Teng: I am happy to hear the message from President Carter because on this issue the views of the two sides are stated in explicit terms. The question remains now to make up one’s mind. If President Carter has made up his mind on this issue I think it will be easier to solve this problem. We have always stated that there are three conditions to solve this problem. All the three conditions have to do with the question of Taiwan; namely, the severance of diplomatic relations, withdrawal of American forces, and abrogation of the treaty. And China cannot possibly give other concessions because this is a matter of sovereignty. If the U.S. government thinks that it is time and has made up its mind then our two sides can sign the document on normalization at any time.
We also stated in the past that if the U.S. was still in need of Taiwan, China could wait. Does that mean that we are not impatient? How can we not be concerned with such a question that concerns the reunification of our country, and how can it be possibly a case that we will not be impatient on such a matter? What do you think should be done in order to realize the normalization?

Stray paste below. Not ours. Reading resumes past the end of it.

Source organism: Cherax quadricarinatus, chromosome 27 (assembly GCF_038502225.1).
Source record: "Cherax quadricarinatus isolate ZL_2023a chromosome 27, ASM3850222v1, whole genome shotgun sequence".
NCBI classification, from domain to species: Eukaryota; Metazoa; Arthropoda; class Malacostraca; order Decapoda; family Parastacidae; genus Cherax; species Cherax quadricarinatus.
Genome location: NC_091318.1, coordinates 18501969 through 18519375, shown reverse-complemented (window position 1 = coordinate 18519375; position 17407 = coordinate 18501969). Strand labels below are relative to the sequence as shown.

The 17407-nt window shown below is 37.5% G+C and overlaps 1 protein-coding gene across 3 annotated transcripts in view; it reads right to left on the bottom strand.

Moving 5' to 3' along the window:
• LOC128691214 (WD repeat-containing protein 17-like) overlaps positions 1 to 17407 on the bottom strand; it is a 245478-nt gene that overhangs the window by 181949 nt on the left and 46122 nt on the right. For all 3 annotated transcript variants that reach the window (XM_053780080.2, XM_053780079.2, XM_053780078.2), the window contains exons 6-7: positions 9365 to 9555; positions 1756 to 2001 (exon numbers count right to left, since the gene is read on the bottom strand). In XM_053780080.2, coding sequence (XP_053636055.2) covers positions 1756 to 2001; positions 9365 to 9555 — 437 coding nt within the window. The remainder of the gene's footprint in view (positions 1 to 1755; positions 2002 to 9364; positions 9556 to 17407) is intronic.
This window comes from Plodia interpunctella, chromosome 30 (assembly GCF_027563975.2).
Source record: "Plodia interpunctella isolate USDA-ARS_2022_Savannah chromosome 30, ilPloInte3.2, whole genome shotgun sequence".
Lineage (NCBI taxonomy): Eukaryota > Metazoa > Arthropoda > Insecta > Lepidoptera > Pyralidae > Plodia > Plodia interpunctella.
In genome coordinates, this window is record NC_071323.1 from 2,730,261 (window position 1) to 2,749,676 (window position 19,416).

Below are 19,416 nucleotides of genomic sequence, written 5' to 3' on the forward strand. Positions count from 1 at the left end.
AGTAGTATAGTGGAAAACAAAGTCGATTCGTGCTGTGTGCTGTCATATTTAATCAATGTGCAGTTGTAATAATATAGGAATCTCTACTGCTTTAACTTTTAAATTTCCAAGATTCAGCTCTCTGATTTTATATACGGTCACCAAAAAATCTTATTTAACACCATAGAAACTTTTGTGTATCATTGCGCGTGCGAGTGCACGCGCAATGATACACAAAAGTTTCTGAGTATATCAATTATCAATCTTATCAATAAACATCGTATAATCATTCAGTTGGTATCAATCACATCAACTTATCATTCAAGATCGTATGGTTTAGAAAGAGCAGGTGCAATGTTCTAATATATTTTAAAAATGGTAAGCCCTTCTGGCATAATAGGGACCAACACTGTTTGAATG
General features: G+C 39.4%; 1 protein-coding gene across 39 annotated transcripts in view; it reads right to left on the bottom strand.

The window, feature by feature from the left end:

Brzezinski: Let me say that I was sent here for two purposes. The first is to pursue the consultative relationship as provided under the Shanghai Communique. That is to say to engage in as comprehensive an exchange of views between our two governments as is possible within a limited period of time. Yesterday I took several hours to share with your Foreign Minister a frank analysis of our foreign policy, a frank expression of our concerns, and an honest appraisal of the existing military situation between the U.S. and the Soviet Union. In so doing, I tried to provide a perspective on our relationship as seen by us, stressing the long term strategic commonality of that relationship. I hope you received a full report on that very fruitful and useful exchange to us, and I hope that you will share with me some of your thoughts on the issues that were discussed. I know that President Carter would like to have the Chinese assessment at the highest level of the issues that concern us and that affect us both. I realize that is not a direct response to your question, and I would like to turn more directly to the issue that you asked.